Arlington, Va.

The rebuilding of the Pentagon after the terrorist attack of Sept. 11, 2001, consisted of 45 truckloads containing 15,000 cubic feet of stone. Every cubic foot was crafted proudly, with heart.

The project was physically as well as emotionally challenging. Pat Riley, former Drafting Supervisor at Bybee Stone, submitted the following firsthand account:

“My first trip to the Pentagon was a few weeks after 9/11. Security was intense and cameras were not allowed, but I had to get sizes and profiles for everything possible. All salvaged stones were stacked in the yard next to the building, and I spent two days sketching profiles and measuring stones.

“A couple of original 1940s stone shop drawings were provided but from a different part of the building – apparently all that was available. The information gathered in the field was then used with the original drawings to create shop drawings before contract (architectural) drawings were produced. This was a first for me.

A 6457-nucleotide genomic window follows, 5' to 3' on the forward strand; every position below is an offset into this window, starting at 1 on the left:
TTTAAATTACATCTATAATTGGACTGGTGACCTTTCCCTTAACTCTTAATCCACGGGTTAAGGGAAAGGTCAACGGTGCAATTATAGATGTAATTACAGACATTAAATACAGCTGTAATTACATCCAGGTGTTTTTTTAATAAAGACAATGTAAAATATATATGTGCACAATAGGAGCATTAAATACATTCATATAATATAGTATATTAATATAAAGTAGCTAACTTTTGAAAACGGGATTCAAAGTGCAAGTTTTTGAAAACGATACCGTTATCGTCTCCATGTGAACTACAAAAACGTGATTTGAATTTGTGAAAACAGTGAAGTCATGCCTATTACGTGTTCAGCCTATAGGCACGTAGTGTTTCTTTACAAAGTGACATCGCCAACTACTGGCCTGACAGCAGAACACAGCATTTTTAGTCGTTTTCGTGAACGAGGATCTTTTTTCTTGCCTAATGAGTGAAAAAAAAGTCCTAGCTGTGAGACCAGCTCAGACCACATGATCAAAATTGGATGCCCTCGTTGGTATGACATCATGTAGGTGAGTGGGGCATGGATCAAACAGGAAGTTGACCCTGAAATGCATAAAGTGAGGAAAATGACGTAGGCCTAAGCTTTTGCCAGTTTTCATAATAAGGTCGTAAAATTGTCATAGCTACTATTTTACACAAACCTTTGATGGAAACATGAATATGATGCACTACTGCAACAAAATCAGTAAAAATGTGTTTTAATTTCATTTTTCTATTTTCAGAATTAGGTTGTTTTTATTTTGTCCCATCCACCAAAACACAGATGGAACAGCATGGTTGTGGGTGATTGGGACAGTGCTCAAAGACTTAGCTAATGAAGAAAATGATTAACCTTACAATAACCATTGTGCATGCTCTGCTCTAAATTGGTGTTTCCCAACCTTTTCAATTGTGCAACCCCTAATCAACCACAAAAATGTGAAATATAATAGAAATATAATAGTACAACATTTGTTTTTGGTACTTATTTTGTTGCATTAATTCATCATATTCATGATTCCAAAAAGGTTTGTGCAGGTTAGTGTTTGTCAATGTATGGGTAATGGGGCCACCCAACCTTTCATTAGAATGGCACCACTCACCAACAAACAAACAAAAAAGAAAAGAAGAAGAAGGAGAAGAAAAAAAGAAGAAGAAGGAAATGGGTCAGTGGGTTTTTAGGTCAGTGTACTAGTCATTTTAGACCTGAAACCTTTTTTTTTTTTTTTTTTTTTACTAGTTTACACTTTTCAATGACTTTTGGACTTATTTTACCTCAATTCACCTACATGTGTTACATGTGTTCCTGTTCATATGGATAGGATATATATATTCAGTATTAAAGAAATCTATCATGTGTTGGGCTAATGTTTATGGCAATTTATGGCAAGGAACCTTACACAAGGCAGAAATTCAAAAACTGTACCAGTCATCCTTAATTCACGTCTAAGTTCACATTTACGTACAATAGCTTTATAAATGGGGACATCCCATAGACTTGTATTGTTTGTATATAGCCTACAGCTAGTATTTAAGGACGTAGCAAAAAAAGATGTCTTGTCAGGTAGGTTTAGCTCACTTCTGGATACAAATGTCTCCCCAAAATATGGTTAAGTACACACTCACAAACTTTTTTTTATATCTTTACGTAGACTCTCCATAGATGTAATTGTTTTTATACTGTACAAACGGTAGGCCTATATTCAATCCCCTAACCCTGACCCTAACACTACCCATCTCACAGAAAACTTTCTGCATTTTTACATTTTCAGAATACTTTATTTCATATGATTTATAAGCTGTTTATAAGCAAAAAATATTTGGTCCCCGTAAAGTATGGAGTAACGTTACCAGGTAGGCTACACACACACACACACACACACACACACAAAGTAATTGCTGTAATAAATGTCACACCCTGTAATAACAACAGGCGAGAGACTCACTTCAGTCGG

“As the project moved on, I made three more trips to Arlington. Two trips were made to coordinate our shop drawings with the evolving contract documents, and a final trip was made to take inventory of the existing stone. A small portion of the new face was to be rebuilt with salvaged stone, which had been moved to a remote parking lot. I spent a day in that fenced parking lot going through the salvaged stone, trying to determine what could be used. During that day, three members of our military came up to the cage I was in that secured the salvaged stone and told me their stories. They each asked for a piece of the Pentagon.”

The Pentagon: Re-Made in America
Laura Bybee’s firsthand account of the rededication ceremony held at the Pentagon on Sept. 11, 2002, upon completion of the project.

The Replacement of Stone and Rebuilding of the Pentagon
Jim Owens, executive director of the Indiana Limestone Institute of America, details not only the project itself and its particular needs but also how the history of the limestone industry came to impact those needs.


Architects: RTKL and HOK
Contractor: Amec
Masonry Contractor: Masonry Arts
Cubic Feet: 15,000 Feet Stone: Variegated
Rededicated: September 11, 2002